Friday, October 10, 2008

Making Sourdough Bread

Making Bread

My dear wife has made bread for years, and when she makes it, it is to die for...light, soft, and delicious. So last week, I get the wonderful idea to try and start a sourdough.

Now for those of you not into sourdough, the idea is to get some yeast, give it something to eat, and let it sit until it starts to ferment and turn sour (NOT spoil, but to ferment). There are several ways to get the yeast......the cheater way is to buy commercial yeast, and let it gradually turn wild again. Or you can get some starter sourdough from someone else and use that yeast as a starting point. Or, you can try your luck at capturing yeast from the wild and starting your own strain.

Since my wife had been baking bread for years, I was almost sure that I could capture the yeast that was floating around from her previous bread-making ventures. So I made up the necessary starter, let it sit out for a few days, and sure enough, it began to bubble and looked like some yeast had started to multiply in it.

After letting it grow for several days, it began to take on the sour smell that said the dough was becoming sourdough, so I mixed up the necessary ingredients, added the starter, and put it aside to start rising. Lo and behold, it actually DID rise, so after the necessary rising and re-rising, I shaped it into loaves and into the oven it went. About ½ hour later, I took out the loaves.....they were golden brown. Each one seemed to be a bit on the heavy side (I'd estimate somewhere in the range of an equal size of depleted uranium) but it was easy to overlook that if one just thought about the warm moist interior underneath that crust. The next problem was how to gain access to that moist interior.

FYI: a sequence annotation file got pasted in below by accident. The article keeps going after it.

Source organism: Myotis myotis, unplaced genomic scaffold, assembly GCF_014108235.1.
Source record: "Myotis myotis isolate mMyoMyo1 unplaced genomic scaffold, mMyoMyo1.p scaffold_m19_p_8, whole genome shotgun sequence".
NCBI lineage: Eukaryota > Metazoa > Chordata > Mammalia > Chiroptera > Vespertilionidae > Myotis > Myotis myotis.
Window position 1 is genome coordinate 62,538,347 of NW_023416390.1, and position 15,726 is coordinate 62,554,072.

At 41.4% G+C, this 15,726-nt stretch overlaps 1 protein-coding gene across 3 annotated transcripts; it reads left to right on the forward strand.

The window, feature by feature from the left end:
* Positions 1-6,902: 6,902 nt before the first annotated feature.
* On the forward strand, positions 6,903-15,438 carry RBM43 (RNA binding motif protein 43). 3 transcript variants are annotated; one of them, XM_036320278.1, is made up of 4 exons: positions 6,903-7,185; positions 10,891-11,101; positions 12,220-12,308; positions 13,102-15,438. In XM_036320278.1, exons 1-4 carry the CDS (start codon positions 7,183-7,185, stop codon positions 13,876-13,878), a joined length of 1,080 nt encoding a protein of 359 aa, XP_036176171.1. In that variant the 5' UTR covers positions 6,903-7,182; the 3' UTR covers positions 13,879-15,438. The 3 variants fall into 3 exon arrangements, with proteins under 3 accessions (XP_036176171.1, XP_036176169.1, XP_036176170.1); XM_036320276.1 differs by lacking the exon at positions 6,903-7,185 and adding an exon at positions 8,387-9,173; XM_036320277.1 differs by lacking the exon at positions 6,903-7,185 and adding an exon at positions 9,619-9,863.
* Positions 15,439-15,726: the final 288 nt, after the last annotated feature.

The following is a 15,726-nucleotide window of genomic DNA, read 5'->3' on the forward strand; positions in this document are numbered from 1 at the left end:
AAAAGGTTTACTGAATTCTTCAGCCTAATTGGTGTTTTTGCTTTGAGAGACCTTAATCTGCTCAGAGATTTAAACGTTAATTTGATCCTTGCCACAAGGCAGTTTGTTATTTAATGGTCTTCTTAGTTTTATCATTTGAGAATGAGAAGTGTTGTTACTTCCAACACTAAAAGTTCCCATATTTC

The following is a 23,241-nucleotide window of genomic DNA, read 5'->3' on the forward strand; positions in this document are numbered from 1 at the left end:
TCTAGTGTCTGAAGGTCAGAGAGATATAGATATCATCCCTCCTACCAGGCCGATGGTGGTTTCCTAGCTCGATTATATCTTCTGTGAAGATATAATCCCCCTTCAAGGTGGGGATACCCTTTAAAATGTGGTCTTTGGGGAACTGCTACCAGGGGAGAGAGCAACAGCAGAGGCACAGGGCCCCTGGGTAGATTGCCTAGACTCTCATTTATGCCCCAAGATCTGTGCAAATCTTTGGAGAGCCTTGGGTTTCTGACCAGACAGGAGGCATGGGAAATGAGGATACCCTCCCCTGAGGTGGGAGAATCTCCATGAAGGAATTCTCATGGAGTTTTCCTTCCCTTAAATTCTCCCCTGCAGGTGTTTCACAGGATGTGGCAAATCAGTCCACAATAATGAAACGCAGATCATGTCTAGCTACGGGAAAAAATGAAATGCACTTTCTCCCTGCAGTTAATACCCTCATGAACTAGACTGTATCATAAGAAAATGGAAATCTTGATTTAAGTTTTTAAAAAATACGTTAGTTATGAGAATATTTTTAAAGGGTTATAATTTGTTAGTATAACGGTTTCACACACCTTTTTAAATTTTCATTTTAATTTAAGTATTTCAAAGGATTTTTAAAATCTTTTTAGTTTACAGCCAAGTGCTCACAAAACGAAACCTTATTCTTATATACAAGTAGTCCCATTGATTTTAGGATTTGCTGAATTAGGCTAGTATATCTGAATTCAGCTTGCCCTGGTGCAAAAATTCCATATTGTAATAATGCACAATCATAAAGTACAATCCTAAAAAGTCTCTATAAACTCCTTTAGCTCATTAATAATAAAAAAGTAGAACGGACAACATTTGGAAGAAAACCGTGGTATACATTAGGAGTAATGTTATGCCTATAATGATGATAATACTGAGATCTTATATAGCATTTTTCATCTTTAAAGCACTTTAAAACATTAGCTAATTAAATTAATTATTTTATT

Now I like to keep my kitchen knives really sharp, but even they were no match to the crust of those loaves. They couldn't even dent the crust. Finally, I was able to hack off one end of a loaf, and gaze upon the warm, moist, airy bread within.......sort of.

The inside was a pale off-white, sort of like a poorly set concrete, with a texture and taste to match. To say that it was inedible would be charitable to the point of lying. So now what to do with the loaf, or as it was now labeled, the cobblestone? I drilled a hole in one end and hung it from a limb in the front lawn least the squirrels would have something to eat beside my birdseed.

If you want to see something REALLY funny, watch a squirrel try to gnaw through a crust that has a Mohs hardness of at least 8.5 on a scale of 10. These squirrels who think nothing of eating through metal cans to get to my birdseed gave up in disgust and didn't even dent the crust!!! If I had a few more loaves, I might consider repaving the driveway.

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